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Nevada Survey Maps
from the Washoe County Recorder's Office

[Click on a map to get an enlarged view in a separate window.]
nv_survey_maps.jpg, 88.6K

R. Joe King writes:

"There are [six] maps, that I thought might be of interest to the C.P.R.R. Museum.  The map that has a number "31" marked in the corner is dated 1887.  It is a map of the CPRR through Washoe County, Nevada.  It has never been recorded.  ... Three maps are oversize.  They all directly relate to each other.  They are maps that were "traced" in 1973 from 1920 maps.  ... What they are, are irrigation or "ditch" maps, that show the various canals, ditches, etc., in Washoe County.  Of possible importance ... is that they show the existing CPRR line in 1920, and any realignments, "old roadbeds", etc.  This maps have never been recorded either!  ...  The [fifth] one is a map of the Oregon, Nevada, California Railroad.  It shows Reno, but not the CPRR connection.  It may be of value as the ONC, the V[irginia] & T[ruckee], and the CPRR of course met in Reno in those days.  the [sixth] map is also an ONC map from the same year, 1889, and it clearly shows the three lines connecting!  ...  I copied them from the Washoe County Recorders Office ...  in Reno ..., with the blessing of Cathleen Bartley (Recording Supervisor).

My research on the Henness Pass Road brings up surprises daily, and often they include the CPRR!  Only today I ran across a self-published lengthy book about the history of Nevada County, California, covering the years 1859-1869.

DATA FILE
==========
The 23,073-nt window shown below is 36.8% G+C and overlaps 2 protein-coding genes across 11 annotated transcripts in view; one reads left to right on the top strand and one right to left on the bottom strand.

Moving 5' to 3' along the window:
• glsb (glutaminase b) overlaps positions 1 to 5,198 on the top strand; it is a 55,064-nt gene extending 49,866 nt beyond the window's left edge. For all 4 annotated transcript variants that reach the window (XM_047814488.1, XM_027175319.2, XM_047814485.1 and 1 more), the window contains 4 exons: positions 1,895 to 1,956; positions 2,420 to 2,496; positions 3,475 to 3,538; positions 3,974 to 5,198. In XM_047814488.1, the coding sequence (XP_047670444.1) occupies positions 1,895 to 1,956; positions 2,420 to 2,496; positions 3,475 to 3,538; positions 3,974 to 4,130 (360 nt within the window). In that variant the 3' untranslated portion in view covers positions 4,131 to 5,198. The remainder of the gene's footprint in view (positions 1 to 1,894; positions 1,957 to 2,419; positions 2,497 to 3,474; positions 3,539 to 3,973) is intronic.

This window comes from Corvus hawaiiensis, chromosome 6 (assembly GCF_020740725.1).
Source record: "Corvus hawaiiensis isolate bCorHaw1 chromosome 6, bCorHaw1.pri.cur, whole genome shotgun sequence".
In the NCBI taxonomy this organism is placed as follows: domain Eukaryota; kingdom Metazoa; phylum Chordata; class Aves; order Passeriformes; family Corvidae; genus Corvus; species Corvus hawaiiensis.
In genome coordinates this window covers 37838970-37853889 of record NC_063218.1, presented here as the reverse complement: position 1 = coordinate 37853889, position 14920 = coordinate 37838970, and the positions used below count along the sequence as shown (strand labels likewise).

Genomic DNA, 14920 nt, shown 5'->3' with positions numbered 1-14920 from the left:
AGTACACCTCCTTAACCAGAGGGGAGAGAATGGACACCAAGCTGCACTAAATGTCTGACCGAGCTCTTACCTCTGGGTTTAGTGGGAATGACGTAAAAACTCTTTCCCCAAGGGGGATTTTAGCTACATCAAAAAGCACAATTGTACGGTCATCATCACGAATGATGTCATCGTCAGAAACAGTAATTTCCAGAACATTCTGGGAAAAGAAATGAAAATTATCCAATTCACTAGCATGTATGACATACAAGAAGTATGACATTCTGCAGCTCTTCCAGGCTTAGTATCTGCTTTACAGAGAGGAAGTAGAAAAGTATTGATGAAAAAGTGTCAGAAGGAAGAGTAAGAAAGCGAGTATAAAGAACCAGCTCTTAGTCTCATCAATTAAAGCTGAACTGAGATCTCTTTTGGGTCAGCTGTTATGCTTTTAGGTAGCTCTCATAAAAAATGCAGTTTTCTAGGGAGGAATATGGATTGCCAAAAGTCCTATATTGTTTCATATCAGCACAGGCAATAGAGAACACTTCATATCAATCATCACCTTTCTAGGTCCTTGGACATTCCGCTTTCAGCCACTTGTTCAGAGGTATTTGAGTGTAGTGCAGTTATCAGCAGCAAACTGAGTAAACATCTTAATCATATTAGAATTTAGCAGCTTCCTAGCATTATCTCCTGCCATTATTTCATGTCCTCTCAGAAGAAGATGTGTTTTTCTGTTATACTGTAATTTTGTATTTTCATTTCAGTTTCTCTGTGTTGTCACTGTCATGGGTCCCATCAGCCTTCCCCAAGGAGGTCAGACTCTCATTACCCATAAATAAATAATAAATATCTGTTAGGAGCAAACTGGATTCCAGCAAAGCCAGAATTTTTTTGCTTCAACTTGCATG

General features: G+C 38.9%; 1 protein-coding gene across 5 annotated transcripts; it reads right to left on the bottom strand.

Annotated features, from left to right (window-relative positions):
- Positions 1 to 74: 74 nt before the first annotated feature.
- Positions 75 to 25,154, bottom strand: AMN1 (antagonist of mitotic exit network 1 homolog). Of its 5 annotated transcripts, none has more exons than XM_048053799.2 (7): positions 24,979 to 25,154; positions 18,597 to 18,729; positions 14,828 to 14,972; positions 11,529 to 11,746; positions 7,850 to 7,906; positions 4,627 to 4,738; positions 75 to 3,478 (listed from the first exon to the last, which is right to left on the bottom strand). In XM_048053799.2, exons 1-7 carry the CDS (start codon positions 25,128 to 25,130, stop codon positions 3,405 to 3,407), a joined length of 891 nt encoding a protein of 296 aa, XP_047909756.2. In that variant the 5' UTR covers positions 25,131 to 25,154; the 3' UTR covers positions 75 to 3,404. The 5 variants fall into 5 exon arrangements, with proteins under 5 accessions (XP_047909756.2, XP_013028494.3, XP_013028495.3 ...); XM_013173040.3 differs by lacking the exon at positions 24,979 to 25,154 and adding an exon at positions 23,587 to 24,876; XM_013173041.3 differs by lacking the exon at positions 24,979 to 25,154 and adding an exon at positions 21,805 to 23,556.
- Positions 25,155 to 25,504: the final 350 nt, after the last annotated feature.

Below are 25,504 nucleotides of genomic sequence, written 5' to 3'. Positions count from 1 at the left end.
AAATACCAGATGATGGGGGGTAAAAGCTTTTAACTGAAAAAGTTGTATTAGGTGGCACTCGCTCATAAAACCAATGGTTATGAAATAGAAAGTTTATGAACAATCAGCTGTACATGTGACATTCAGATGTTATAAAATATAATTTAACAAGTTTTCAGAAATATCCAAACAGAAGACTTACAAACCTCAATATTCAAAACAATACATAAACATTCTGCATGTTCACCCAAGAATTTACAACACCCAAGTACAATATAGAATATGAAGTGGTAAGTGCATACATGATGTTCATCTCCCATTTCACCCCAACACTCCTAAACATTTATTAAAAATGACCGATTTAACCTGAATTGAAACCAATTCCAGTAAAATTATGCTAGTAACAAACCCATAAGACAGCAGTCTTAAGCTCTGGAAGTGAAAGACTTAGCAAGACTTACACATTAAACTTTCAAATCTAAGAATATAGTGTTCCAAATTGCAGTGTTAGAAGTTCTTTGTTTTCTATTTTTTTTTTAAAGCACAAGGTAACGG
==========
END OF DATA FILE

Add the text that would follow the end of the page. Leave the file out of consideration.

... Judah had ignored the Truckee Route early on, leaning more toward a southern route near Tahoe, etc.  I gather that his Doctor pal in Dutch Flat had much to do with the decision being made in favor of the Truckee Route, but then today I find something else! ...

Caleb Greenwood, the scout for the Stevens Party in 1844, found a way to bypass the upper Truckee Canyon in 1845.  Known as the Dog Valley Section of the Truckee River Route of The California Emigrant Trail.  From 1845 on it became THE route, basically a horseshoe detour from what is now Verdi, Nevada, to what is now Donner Lake, California.  The Dog Valley Road would be nothing more than a part of the TRR until about 1852.

The northern mines of California, specifically the Yuba River country, and particularly the North and Middle Forks, were worked at early as June of 1848.  Roads from Marysville and Sacramento had been established  to the settlements of Camptonville, North San Juan, and Nevada (City), by 1849.  Pack trails of course connected these settlements to the diggings on the North and Middle Forks of the Yuba.  By 1852, the trails from Camptonville and North San Juan had been developed into passable wagon roads.  They would meet and become one roughly three miles east of Forest (City).  It would continue as one road through to what is now Verdi, Nevada.  Jackson and Henness had built a road to their ranch, and Dr. Webber had built a road to his lake and hotel, so connecting the roads was an obvious thing to do.  Emigrants traveling over the TRR by 1852, would branch off the TRR near what is now Stampede Valley (Dog Valley Road), and instead of heading south and west to Donner, would head west and a little north.  I have numerous diary excerpts to verify this.

Diaries note that most went  emigrants to Downieville, and a couple note that some companies went "south and west from Jackson's Ranch to Nevada City".  (Not to be confused the Nevada City section of the Truckee River Route).  ...  That little jag to Nevada (City) is vital to the Judah connection.

In 1859, after gold was discovered in the Comstock, two different companies were formed to push freight and people to and from Virginia City, Nevada.  The first was the "Truckee Turnpike Company".  Organized